Public consultation backs lowering drink-drive limit in Scotland
The drink-drive limit in Scotland should be reduced, according to the majority of responses to a Scottish government consultation.
Nearly 74% of those who responded said they wanted to lower the limit.
Following the Scotland Act 2012, Holyrood was given control over drink-drive limits.
The Scottish government believes lowering the limit from 80 milligrams per 100ml of blood to 50 milligrams will make roads safer.
Justice Secretary Kenny MacAskill said that, before the limit could be lowered, the government needed to consider a number of issues, including how motorists driving into Scotland from England would be made aware of the changed limit.
Mr MacAskill said: "On average, 30 families every year have to cope with the loss of a loved one and around 900 people are treated for injuries caused by someone who thought it was acceptable to drink alcohol and get behind the wheel and drive. We cannot let this continue.
"Lowering the drink-drive limit will help make Scotland's roads safer and save lives.
"The evidence is clear and the vast majority of those who responded to our consultation support the Scottish government's plans for change.
"The consultation now allows us to progress formal discussions with the police and the UK government on the recalibration and testing of drink-drive enforcement devices to ensure prosecutions are as robust as possible."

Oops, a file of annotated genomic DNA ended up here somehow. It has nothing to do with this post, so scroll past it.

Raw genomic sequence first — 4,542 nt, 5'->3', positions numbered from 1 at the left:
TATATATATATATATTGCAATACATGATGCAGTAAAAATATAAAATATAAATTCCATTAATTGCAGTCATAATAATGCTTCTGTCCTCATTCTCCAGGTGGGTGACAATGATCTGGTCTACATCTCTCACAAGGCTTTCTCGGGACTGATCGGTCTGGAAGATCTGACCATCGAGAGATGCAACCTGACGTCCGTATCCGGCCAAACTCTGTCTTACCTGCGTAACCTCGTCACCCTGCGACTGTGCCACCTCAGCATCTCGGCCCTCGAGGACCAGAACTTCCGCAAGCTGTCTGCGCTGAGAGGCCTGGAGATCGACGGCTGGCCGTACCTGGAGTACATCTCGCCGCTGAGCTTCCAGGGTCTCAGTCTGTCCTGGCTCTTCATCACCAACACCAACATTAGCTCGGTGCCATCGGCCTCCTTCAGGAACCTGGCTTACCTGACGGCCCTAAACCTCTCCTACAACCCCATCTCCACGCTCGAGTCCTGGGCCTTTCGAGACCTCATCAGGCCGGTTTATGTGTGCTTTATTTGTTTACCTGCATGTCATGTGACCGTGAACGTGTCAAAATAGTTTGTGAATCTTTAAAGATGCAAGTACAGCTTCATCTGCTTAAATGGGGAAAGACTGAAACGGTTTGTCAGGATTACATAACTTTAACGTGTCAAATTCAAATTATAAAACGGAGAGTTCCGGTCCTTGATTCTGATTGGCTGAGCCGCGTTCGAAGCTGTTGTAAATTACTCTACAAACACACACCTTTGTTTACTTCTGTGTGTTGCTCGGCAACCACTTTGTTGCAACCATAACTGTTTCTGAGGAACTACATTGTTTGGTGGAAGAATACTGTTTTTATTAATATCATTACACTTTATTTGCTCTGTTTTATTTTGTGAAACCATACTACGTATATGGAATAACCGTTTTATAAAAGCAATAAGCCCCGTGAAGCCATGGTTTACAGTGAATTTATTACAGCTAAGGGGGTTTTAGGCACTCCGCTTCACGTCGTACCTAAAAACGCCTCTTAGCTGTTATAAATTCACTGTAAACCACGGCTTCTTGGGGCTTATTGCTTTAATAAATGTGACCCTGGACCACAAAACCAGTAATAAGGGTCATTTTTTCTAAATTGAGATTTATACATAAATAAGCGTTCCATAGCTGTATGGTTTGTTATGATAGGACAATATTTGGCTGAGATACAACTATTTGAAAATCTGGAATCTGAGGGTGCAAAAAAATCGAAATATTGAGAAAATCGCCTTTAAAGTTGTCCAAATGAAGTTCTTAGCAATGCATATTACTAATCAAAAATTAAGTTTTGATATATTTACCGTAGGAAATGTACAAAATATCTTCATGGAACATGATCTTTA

BMA Scotland welcomed the Scottish government's plans for a reduction in drink-drive limits on Scotland's roads.
Dr Charles Saunders, deputy chairman of the organisation, said: "Doctors see and treat the tragic consequences of avoidable road accidents caused by drink driving and therefore believe that there is no excuse for keeping the level at 80mg.
"Almost every European country has a 50mg or lower limit and we are happy that Scotland will now be following this lead. Every death represents a family tragedy and every serious injury can be devastating for the person and their relatives."
Labour's justice spokesman Lewis Macdonald welcomed the move.
But he added: "What we need instead is a robust justice system to enforce the changes and it is clear the SNP cannot be trusted to deliver this."